Here are the first few pictures of Comet ISON taken over the weekend from my internet operated remote observatory in the Sierra Nevada Mountains. The first picture was made with three, two minute exposures each of Red (R), Green (G), Blue (B) and Clear or Luminance (L) filters. Each of the color frames are stacked into a final 6 minute master image for that color. When this is completed for each filter, the 4 channels are combined into the final color (LRGB) image seen below. The stars in the picture are dotted lines because the telescope was tracking the comet instead of the Earth’s rotation. After about ten minutes of time the comet’s visible location changes relative to the star field causing the individual stars to trail.
Here’s an LRGB image consisting of a single two minute exposure for each color frame. The stars are not trailing in this image because the entire image was taken within 8 minutes which was not enough time for the stars to noticeably move. There is a lot more noise in this image (it is grainy) because of the shorter exposure time.
Below is a longer exposure from September 21st totaling 48 total minutes of exposure time.
The way some people are talking, Comet ISON could be the comet of the century by the end of this November, but nobody really knows for sure just yet. For good reasons, the comet community has been a bit apprehensive about hyping up the comet any more than it already has been, mainly because they don’t know for sure what’s going to happen. Its possible the comet could light up half of the early morning sky this December, but its also possible it could break apart and melt completely on its journey around the sun which starts this Thanksgiving Day.
Comet ISON is also what they call a ‘Sun Grazer’. This means the comet’s orbit puts it close enough to the sun that it will literally fly through the outer Corona. If this voyage does not complete destroy the comet, it will leave it with a significant tail that could stretch half of the sky. See the pictures of comet love joy, a similar sun grazer that was visible from the southern hemisphere last year. If ISON can make it past the sun, we should expect a light show that is comparable or better than comet love joy. Of course, this comet could be a total dud and that’s why the professionals are being cautious. They don’t want to get people’s hopes up and then look silly if the comet falls apart.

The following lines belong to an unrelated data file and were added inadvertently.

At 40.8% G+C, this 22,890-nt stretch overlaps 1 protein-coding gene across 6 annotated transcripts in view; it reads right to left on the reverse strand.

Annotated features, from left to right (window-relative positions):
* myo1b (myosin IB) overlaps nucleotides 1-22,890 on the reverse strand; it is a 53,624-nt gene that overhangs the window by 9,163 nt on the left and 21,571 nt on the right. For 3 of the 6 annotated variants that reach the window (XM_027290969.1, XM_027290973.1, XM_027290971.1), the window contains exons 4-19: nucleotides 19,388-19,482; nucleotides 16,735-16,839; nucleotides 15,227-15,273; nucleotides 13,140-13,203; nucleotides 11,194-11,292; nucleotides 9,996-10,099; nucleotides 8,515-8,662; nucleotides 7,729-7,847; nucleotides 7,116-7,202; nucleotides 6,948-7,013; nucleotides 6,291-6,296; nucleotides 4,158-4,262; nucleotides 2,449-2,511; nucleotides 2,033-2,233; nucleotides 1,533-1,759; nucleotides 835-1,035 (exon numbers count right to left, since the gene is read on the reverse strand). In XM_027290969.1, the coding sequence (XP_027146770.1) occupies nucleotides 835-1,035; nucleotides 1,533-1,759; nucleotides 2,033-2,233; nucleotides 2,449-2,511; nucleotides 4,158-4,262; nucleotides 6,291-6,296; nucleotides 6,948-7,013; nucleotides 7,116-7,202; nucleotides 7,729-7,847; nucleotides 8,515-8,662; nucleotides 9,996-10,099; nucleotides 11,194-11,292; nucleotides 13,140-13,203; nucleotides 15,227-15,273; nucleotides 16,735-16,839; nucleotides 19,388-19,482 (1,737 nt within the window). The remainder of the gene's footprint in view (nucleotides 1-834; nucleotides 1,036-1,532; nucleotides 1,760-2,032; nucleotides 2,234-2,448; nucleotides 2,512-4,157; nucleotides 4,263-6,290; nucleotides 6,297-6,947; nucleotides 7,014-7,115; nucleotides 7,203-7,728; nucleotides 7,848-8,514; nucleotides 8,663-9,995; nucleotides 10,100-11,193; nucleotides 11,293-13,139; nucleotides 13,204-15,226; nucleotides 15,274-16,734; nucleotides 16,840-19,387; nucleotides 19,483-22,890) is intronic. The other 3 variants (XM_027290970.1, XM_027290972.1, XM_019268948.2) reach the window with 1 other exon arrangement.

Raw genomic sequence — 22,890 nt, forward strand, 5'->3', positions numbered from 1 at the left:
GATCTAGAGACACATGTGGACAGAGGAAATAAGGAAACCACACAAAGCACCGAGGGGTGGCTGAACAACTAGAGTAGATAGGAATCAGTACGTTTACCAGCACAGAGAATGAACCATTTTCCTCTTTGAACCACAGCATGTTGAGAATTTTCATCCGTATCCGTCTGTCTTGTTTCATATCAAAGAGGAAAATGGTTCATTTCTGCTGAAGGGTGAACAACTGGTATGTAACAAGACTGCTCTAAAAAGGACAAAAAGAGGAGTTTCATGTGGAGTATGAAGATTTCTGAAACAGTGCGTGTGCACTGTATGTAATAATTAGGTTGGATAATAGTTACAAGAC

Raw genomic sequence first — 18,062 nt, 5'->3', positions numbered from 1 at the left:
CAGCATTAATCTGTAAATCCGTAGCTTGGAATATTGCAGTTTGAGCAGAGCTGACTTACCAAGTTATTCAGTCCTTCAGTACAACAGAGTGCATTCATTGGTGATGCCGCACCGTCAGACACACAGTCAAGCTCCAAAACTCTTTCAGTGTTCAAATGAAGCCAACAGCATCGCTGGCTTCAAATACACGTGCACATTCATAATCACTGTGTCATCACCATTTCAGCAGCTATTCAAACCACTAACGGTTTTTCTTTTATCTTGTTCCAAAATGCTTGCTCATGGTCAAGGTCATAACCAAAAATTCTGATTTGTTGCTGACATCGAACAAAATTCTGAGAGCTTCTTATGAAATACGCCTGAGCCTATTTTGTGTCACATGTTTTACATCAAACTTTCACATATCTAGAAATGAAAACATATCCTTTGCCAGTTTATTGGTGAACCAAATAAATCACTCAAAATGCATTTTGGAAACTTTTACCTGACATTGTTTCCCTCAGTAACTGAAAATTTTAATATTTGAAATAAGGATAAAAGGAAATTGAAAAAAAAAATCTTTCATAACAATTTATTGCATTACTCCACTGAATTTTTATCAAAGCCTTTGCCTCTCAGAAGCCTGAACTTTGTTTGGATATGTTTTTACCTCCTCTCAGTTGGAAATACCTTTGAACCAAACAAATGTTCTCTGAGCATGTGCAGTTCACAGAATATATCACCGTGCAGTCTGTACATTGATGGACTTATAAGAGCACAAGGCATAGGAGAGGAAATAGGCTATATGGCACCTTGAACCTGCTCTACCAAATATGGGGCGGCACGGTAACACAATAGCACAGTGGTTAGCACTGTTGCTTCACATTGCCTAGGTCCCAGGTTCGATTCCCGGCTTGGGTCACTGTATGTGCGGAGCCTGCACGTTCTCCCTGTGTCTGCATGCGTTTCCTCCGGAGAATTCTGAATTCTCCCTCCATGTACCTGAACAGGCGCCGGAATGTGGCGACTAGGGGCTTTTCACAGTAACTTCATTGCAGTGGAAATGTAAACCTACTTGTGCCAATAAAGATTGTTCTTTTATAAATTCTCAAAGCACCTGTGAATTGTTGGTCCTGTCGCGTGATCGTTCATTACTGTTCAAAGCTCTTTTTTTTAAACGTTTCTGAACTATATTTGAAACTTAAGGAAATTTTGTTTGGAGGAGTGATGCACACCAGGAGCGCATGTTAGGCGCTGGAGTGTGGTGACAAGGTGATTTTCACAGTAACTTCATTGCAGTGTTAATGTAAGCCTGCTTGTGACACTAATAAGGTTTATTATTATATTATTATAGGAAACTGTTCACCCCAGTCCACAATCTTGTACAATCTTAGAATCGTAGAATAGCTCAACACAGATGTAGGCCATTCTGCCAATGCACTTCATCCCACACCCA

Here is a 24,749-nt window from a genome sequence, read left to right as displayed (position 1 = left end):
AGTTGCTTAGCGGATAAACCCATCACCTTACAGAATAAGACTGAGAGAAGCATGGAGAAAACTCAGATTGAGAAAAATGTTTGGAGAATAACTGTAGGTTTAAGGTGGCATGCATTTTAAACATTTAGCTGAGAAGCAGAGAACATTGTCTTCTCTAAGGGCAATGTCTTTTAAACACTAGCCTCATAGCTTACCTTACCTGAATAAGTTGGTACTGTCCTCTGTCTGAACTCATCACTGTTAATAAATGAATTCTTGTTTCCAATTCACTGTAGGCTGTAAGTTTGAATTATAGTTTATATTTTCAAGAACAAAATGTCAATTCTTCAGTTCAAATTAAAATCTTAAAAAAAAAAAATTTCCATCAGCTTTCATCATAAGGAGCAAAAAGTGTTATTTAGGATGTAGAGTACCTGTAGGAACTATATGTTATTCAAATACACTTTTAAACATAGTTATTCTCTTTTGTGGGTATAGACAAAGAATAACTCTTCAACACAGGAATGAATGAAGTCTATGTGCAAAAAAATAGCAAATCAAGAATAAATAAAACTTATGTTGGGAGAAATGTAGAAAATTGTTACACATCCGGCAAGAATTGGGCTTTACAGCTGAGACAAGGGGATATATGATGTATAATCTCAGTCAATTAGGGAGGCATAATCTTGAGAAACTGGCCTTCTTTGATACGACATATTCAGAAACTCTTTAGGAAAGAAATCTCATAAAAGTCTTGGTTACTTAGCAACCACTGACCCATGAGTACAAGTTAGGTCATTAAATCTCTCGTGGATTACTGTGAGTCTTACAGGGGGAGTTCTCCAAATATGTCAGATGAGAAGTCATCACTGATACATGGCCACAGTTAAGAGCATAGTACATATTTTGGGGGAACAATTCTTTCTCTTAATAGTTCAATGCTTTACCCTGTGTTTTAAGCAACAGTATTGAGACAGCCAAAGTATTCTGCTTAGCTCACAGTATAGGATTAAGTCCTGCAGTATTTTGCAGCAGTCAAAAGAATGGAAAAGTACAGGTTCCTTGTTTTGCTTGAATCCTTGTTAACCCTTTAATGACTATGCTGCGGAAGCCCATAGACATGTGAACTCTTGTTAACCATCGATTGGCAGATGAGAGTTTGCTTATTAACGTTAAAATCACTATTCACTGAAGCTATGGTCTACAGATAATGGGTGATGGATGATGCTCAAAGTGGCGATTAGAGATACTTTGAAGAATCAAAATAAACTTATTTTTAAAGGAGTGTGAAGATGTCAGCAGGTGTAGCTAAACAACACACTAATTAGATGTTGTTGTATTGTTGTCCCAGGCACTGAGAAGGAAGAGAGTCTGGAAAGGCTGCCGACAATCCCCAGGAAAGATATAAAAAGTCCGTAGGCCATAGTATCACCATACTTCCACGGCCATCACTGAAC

Here’s an image of the comet’s orbit and location when it has its closest fly by past Earth on December 30th, 2013.
Around January 15th, the Earth will pass through the comet’s orbital path and we ‘might’ see a meteor shower.
If you want to take a look at an interactive orbit model for Comet ISON check out this really cool ISON Orbit app built by NASA.
Some people ask, where does the comet come from, why has it never made it to the inner solar system, how long did it take to get here and how fast is it going. Space is a big place. Our solar system is a big place. Our inner solar system is a big place. BUT when you compare the distance between the Sun and Pluto, and then look at that distance relative the the Oort cloud (our outer solar system), you will be amazed at how small the planetary part of the solar system is compared to its outer regions. Take a look at this image of our solar system all the way out to the Oort cloud to give some perspective. ISON is an Oort cloud comet.
If all goes well, and Comet ISON survives its passage around the sun, we might be able to see something like this in the morning skies leading up to the new year. Of course if it melts around the sun, we won’t see anything.